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We are starting to write more and more code for an ASP.Net web application uses a new thread to complete long running tasks. I can find no solid documentation that give any useful guide to any limitations of restrictions of using threads within IIS (6). Any advice to this end would be appreciated - specifically the following:

  • What (if any) is the max number of threads
  • Is there a recommended max number
  • Are there any pitfalls of using threads within an ASP.Net IIS web application?

Thanks for any advice

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2  
Small point: your ASP.NET application is not running "in IIS". It's running in the ASP.NET worker process (w3wp.exe in your case). –  John Saunders Jul 1 '09 at 21:19

6 Answers 6

up vote 3 down vote accepted

I assume you have already looked into Asynchronous ASP.NET page processing?

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Thanks - great article. Lots of other good feedback too, but this was the one that really covered what I needed –  James Jul 2 '09 at 18:57
    
@James- glad it helped. –  RichardOD Jul 2 '09 at 20:04

Improving .NET Application Performance and Scalability

http://msdn.microsoft.com/en-us/library/ms998530.aspx

10 Tips for Writing High-Performance Web Applications

http://msdn.microsoft.com/en-us/magazine/cc163854.aspx

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I can find no solid documentation that give any useful guide to any limitations of restrictions of using threads within IIS (6).

Mainly because this is a bad idea. Long running processes should be converted into windows services which either run continuously and occasionally check the database or whatever else for work to do or services that can be woken up by your asp.net app.

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Not true. I have a workflow system where I advance it on a separate thread when the user finishes a task, otherwise it would require the user to wait for too long until the advance finishes. –  Otávio Décio Jul 1 '09 at 19:57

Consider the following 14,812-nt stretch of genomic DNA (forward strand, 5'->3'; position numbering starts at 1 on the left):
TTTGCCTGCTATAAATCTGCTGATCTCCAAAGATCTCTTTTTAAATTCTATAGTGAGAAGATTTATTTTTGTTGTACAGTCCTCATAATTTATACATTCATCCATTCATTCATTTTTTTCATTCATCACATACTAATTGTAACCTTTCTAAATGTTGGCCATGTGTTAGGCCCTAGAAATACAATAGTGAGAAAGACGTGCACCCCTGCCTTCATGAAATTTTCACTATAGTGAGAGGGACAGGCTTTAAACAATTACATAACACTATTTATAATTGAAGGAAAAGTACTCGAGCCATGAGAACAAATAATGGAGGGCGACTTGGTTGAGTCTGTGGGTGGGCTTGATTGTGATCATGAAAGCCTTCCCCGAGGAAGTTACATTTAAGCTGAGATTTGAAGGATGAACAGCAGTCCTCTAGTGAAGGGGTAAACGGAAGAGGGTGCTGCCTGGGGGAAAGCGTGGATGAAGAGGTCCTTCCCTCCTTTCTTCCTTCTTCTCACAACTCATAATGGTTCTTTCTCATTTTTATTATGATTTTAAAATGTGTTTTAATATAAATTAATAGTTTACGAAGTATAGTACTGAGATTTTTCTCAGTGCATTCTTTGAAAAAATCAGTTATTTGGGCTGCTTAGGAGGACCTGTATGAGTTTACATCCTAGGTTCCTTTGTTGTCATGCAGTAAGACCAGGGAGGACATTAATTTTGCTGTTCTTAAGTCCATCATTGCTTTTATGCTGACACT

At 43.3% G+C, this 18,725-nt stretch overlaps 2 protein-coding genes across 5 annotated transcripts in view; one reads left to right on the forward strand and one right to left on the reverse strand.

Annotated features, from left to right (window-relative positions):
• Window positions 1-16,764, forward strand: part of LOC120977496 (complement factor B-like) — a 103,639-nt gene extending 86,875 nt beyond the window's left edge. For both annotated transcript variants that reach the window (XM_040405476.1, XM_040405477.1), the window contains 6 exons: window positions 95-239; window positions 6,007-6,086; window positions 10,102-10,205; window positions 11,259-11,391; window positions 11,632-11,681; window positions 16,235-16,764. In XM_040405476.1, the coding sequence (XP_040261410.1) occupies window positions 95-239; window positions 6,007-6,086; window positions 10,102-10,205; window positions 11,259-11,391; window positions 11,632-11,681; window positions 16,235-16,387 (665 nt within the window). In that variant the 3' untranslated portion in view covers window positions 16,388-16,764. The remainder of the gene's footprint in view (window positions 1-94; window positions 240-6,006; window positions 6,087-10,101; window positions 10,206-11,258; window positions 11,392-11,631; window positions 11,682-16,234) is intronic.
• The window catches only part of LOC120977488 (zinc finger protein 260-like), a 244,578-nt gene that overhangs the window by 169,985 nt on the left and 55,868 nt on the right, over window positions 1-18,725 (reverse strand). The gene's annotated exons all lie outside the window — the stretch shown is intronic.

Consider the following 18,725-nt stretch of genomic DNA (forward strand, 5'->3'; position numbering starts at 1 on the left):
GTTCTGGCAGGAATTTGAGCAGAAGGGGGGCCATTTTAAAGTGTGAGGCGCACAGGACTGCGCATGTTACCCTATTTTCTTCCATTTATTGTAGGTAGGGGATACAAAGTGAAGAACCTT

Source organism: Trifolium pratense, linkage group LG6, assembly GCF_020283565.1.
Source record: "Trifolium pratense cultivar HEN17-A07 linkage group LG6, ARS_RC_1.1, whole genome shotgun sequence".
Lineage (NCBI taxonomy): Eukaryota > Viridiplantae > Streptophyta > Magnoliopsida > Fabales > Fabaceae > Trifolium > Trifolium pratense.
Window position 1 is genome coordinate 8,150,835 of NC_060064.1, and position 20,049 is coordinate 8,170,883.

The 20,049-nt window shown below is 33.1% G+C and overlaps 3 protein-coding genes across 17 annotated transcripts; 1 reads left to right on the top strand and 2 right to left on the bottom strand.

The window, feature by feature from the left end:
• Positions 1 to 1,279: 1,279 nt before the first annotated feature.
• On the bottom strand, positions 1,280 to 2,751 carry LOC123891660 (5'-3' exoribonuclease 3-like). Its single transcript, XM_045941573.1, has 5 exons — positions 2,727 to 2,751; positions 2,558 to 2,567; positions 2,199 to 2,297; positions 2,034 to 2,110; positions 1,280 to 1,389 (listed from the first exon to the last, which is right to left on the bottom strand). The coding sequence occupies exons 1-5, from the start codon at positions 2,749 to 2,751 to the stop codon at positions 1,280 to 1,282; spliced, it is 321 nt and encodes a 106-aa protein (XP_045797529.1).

3  
So, because you did it means it is best practice? –  John Saunders Jul 1 '09 at 21:16

I myself have frequently done the same thing. What i found was that there is a maximum which is based on a "n number of threads per CPU" these can be adjusted and fine tuned in the web.config and machine.config files. This post has a reasonable explanation of this.

The recommended maximum would be the default setting, at least according to the documentation I have read from Microsoft on this topic sometime ago.

The biggest pitfall you will find you need to cross is how to report progress or the results back to the user. I typically use a polling mechanism from the client to call back to a page which checks the session state for progress. The session state is of course being updated from the main thread. If you want to see this approach working in real life see the House of Travel website and do a search for flights.

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Was going to make this a comment, but I realized it was more relevant than I thought. Eric Lippert has heard this set of questions before, and states that it is unanswerable.

So, in short, don't even go there. Come up with a design that uses a small number of threads and tune that.

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Make sure that you only use threads when you're going to benefit. If your long-running code is CPU-intensive, then you won't actually benefit from making the call asynchronous (in fact, performance will decrease as there is an overhead).

Use threads for I/O operations or calling Web Services.

Each application is different. Simply setting the ThreadPool to max isn't the answer, or it would already be set at this level!

The higher you set the ThreadPool, the more you'll saturate the CPU, so IF you have CPU-intensive code then this will just compound the problem even more.

Of course, you could off-load these CPU-intensive calls onto another machine.

http://msdn.microsoft.com/en-gb/magazine/cc163327.aspx http://msdn.microsoft.com/en-us/magazine/cc163725.aspx

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